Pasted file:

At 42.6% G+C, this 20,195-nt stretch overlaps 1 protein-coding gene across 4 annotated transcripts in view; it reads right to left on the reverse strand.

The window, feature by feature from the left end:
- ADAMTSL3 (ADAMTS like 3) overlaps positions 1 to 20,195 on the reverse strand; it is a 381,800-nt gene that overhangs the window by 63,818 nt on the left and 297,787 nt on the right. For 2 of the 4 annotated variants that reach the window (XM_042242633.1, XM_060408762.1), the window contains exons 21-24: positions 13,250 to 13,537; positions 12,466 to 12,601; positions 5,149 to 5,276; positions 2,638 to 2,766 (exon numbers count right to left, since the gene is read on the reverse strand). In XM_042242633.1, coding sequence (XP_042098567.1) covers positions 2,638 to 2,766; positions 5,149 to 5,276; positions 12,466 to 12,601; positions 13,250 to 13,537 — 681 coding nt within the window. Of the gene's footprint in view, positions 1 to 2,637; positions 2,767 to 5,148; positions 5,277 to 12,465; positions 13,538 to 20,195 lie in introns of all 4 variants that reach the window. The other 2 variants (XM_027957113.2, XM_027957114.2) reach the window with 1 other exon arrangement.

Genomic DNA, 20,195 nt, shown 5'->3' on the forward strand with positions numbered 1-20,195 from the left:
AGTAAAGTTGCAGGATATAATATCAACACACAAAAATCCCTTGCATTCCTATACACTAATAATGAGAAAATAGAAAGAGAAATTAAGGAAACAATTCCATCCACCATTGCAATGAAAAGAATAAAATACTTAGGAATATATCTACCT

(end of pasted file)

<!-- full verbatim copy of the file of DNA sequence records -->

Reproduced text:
At 42.6% G+C, this 20,195-nt stretch overlaps 1 protein-coding gene across 4 annotated transcripts in view; it reads right to left on the reverse strand.

The window, feature by feature from the left end:
- ADAMTSL3 (ADAMTS like 3) overlaps positions 1 to 20,195 on the reverse strand; it is a 381,800-nt gene that overhangs the window by 63,818 nt on the left and 297,787 nt on the right. For 2 of the 4 annotated variants that reach the window (XM_042242633.1, XM_060408762.1), the window contains exons 21-24: positions 13,250 to 13,537; positions 12,466 to 12,601; positions 5,149 to 5,276; positions 2,638 to 2,766 (exon numbers count right to left, since the gene is read on the reverse strand). In XM_042242633.1, coding sequence (XP_042098567.1) covers positions 2,638 to 2,766; positions 5,149 to 5,276; positions 12,466 to 12,601; positions 13,250 to 13,537 — 681 coding nt within the window. Of the gene's footprint in view, positions 1 to 2,637; positions 2,767 to 5,148; positions 5,277 to 12,465; positions 13,538 to 20,195 lie in introns of all 4 variants that reach the window. The other 2 variants (XM_027957113.2, XM_027957114.2) reach the window with 1 other exon arrangement.

Genomic DNA, 20,195 nt, shown 5'->3' on the forward strand with positions numbered 1-20,195 from the left:
AGTAAAGTTGCAGGATATAATATCAACACACAAAAATCCCTTGCATTCCTATACACTAATAATGAGAAAATAGAAAGAGAAATTAAGGAAACAATTCCATCCACCATTGCAATGAAAAGAATAAAATACTTAGGAATATATCTACCT